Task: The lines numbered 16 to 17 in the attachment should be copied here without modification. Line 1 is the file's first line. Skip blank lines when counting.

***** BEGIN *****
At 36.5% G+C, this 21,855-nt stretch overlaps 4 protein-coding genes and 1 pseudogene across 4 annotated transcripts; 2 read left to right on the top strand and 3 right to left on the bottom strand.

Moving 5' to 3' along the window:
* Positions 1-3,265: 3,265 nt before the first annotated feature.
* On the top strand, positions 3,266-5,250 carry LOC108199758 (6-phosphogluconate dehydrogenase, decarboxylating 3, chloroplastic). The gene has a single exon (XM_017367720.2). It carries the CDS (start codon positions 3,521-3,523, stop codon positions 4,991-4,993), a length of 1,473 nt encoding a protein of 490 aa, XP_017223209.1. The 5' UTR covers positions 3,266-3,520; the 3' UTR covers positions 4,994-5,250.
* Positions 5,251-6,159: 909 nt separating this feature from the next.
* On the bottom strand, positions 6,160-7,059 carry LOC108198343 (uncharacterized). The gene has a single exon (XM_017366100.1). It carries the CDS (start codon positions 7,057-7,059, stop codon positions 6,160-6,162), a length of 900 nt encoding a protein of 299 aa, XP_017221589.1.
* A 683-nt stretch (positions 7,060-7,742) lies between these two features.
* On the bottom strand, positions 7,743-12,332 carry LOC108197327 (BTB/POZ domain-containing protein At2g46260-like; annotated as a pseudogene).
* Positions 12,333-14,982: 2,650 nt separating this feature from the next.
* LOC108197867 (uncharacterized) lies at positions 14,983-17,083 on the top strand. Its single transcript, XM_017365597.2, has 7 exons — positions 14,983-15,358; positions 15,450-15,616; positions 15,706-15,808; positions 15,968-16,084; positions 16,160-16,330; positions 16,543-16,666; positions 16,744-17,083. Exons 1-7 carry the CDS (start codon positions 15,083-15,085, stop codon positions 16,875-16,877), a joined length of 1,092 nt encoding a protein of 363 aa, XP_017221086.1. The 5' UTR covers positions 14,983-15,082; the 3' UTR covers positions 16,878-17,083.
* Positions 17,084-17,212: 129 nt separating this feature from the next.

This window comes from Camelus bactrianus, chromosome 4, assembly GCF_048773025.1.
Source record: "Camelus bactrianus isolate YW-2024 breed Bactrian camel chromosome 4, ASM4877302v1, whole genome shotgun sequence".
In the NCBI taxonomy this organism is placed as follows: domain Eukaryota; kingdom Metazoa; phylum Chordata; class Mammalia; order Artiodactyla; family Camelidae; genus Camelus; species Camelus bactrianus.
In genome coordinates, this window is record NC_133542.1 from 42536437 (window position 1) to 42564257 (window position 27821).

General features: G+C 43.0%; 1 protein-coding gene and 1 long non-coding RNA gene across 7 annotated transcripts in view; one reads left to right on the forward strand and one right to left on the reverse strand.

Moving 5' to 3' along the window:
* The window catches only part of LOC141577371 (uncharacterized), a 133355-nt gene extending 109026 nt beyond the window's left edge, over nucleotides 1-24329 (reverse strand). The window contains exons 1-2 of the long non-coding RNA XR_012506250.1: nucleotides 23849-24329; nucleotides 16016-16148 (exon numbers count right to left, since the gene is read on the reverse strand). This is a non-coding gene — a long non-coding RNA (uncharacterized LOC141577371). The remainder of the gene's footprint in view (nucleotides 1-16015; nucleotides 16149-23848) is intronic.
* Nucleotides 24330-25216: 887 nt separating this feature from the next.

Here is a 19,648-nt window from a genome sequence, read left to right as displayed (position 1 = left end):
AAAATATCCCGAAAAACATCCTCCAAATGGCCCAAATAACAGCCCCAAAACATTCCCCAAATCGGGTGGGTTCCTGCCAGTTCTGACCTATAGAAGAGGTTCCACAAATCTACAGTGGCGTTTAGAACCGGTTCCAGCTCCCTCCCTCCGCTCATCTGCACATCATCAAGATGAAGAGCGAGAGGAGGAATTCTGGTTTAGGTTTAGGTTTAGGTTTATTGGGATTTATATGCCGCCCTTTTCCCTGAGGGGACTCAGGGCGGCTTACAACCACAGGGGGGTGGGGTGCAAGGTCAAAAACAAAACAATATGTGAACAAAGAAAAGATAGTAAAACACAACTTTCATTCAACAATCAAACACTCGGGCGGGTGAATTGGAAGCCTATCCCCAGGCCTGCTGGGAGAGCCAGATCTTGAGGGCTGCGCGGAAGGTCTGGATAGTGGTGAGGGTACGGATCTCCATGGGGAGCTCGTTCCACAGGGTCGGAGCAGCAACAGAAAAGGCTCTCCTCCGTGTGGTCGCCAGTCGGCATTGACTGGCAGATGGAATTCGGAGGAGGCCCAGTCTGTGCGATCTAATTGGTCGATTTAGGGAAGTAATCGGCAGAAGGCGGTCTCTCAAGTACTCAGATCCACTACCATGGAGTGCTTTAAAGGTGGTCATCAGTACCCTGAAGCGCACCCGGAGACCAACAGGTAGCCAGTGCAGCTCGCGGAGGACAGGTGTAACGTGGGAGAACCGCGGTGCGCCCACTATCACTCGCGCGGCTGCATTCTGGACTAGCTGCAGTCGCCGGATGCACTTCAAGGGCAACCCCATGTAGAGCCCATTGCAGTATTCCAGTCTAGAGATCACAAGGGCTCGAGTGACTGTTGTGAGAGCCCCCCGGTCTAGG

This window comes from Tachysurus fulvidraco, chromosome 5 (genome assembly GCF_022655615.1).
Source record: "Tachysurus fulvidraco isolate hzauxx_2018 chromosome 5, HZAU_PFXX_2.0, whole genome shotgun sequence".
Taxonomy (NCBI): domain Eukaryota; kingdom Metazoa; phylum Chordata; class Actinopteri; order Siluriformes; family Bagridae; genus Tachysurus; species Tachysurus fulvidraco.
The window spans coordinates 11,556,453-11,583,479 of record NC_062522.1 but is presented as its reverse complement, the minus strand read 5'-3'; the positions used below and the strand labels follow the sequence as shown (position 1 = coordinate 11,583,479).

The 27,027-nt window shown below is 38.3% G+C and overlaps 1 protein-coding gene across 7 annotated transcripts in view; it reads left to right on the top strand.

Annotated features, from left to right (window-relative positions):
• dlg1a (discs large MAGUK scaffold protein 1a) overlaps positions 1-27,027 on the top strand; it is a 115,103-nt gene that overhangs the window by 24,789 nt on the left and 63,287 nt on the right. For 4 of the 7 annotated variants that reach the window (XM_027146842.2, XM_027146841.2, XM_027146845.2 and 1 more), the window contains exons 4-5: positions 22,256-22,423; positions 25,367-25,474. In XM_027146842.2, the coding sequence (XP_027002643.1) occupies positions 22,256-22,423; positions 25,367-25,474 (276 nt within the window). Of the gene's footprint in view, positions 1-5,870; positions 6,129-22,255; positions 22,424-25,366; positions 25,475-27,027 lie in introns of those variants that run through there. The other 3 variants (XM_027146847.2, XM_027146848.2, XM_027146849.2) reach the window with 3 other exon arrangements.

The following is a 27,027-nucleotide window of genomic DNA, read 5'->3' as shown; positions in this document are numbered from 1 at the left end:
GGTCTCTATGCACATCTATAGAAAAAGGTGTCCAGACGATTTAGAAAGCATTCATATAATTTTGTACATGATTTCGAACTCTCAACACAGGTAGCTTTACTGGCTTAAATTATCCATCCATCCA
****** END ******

General features: G+C 43.0%; 1 protein-coding gene and 1 long non-coding RNA gene across 7 annotated transcripts in view; one reads left to right on the forward strand and one right to left on the reverse strand.

Moving 5' to 3' along the window: